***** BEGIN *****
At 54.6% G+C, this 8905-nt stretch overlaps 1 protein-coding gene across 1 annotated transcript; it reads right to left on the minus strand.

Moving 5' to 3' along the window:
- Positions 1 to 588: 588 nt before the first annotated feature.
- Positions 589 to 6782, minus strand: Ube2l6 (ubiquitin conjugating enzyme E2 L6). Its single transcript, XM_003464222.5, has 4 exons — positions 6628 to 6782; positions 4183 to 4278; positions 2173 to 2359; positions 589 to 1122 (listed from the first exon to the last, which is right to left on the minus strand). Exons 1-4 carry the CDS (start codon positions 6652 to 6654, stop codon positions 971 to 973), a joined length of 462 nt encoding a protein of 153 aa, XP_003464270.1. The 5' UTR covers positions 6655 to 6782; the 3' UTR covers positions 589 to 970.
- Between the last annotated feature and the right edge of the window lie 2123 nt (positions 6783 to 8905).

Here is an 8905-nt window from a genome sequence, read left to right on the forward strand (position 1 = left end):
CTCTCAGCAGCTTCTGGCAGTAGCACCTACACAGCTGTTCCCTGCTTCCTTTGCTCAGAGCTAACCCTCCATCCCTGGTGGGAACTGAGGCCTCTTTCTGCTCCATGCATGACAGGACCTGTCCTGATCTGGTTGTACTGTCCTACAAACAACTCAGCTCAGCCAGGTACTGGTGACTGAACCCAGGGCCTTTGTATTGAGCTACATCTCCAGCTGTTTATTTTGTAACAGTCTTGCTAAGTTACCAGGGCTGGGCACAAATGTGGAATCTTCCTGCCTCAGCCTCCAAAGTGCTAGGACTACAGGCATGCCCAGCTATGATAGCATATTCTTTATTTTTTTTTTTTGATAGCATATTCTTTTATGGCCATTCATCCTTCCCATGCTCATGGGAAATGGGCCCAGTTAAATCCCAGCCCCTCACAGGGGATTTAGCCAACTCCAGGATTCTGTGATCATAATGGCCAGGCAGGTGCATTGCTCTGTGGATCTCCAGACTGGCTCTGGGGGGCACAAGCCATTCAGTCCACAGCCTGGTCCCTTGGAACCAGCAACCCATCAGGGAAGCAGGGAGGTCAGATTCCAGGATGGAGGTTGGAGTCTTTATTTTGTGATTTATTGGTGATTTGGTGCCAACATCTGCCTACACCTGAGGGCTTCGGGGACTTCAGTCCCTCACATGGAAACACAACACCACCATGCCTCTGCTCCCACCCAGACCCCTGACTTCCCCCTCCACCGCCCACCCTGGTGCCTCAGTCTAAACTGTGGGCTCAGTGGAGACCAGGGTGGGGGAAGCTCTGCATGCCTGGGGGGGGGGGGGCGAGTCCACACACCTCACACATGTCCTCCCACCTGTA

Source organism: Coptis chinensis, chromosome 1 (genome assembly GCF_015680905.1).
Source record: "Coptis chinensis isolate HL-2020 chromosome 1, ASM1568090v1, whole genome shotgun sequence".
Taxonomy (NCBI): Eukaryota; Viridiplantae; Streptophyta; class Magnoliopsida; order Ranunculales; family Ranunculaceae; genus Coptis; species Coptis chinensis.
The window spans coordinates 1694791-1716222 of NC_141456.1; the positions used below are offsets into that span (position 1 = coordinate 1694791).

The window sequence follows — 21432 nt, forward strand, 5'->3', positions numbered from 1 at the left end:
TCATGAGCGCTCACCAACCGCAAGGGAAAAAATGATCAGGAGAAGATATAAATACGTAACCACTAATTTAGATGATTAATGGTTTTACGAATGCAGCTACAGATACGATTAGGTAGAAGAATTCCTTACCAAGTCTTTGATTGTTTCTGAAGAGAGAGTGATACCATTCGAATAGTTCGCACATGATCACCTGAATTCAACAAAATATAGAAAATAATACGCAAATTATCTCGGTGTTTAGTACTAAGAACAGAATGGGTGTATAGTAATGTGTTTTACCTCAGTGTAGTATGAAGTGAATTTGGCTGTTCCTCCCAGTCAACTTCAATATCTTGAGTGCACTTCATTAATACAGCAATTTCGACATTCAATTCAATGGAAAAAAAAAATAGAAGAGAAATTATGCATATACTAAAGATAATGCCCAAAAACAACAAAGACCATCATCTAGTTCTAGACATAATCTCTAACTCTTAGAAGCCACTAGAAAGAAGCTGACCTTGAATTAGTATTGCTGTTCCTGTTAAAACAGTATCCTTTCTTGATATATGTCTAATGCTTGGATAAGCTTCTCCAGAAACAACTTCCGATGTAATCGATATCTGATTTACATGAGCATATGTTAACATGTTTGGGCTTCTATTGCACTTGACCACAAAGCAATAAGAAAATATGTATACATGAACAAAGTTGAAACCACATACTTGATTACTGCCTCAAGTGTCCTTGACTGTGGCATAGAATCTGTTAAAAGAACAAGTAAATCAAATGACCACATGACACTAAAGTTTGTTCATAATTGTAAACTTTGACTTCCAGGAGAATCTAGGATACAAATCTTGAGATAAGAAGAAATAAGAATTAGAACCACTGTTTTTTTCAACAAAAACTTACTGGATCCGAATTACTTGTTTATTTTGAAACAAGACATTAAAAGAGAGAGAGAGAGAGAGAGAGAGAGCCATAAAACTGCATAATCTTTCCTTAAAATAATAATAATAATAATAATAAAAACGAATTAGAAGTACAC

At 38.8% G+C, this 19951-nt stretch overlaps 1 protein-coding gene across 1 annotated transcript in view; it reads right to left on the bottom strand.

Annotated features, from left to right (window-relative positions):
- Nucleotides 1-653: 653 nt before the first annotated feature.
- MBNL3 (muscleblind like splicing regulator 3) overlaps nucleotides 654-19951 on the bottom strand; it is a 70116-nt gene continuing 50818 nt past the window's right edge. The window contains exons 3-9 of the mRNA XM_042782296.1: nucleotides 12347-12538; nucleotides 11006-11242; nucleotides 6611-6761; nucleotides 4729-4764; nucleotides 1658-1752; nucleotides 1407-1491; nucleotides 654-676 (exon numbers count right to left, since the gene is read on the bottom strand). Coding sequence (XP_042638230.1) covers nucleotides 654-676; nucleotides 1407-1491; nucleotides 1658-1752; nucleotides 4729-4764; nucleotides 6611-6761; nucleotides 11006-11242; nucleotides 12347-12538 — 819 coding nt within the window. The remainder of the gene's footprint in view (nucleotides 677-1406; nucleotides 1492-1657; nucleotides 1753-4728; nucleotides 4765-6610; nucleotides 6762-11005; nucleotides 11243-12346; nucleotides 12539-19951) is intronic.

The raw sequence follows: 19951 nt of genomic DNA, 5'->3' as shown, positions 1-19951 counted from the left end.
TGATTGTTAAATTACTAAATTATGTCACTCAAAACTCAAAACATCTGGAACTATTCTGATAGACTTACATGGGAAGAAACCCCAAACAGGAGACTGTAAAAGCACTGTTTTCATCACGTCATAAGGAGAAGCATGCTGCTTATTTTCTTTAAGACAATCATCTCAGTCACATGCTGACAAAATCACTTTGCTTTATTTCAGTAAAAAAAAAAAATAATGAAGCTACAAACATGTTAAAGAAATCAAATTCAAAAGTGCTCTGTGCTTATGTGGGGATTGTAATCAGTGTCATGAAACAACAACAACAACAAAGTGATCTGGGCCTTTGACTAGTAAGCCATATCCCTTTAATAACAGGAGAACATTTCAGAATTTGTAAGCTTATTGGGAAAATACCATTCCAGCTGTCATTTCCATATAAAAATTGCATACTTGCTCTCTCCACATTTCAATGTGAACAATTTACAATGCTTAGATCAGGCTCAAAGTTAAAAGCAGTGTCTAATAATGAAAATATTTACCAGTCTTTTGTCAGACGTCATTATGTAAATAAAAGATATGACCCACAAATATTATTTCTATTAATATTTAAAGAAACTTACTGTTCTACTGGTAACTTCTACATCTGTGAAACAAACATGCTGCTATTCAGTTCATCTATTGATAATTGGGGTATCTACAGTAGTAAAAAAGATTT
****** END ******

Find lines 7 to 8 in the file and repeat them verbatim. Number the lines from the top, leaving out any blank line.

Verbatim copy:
CTCTCAGCAGCTTCTGGCAGTAGCACCTACACAGCTGTTCCCTGCTTCCTTTGCTCAGAGCTAACCCTCCATCCCTGGTGGGAACTGAGGCCTCTTTCTGCTCCATGCATGACAGGACCTGTCCTGATCTGGTTGTACTGTCCTACAAACAACTCAGCTCAGCCAGGTACTGGTGACTGAACCCAGGGCCTTTGTATTGAGCTACATCTCCAGCTGTTTATTTTGTAACAGTCTTGCTAAGTTACCAGGGCTGGGCACAAATGTGGAATCTTCCTGCCTCAGCCTCCAAAGTGCTAGGACTACAGGCATGCCCAGCTATGATAGCATATTCTTTATTTTTTTTTTTTGATAGCATATTCTTTTATGGCCATTCATCCTTCCCATGCTCATGGGAAATGGGCCCAGTTAAATCCCAGCCCCTCACAGGGGATTTAGCCAACTCCAGGATTCTGTGATCATAATGGCCAGGCAGGTGCATTGCTCTGTGGATCTCCAGACTGGCTCTGGGGGGCACAAGCCATTCAGTCCACAGCCTGGTCCCTTGGAACCAGCAACCCATCAGGGAAGCAGGGAGGTCAGATTCCAGGATGGAGGTTGGAGTCTTTATTTTGTGATTTATTGGTGATTTGGTGCCAACATCTGCCTACACCTGAGGGCTTCGGGGACTTCAGTCCCTCACATGGAAACACAACACCACCATGCCTCTGCTCCCACCCAGACCCCTGACTTCCCCCTCCACCGCCCACCCTGGTGCCTCAGTCTAAACTGTGGGCTCAGTGGAGACCAGGGTGGGGGAAGCTCTGCATGCCTGGGGGGGGGGGGGCGAGTCCACACACCTCACACATGTCCTCCCACCTGTA

Source organism: Coptis chinensis, chromosome 1 (genome assembly GCF_015680905.1).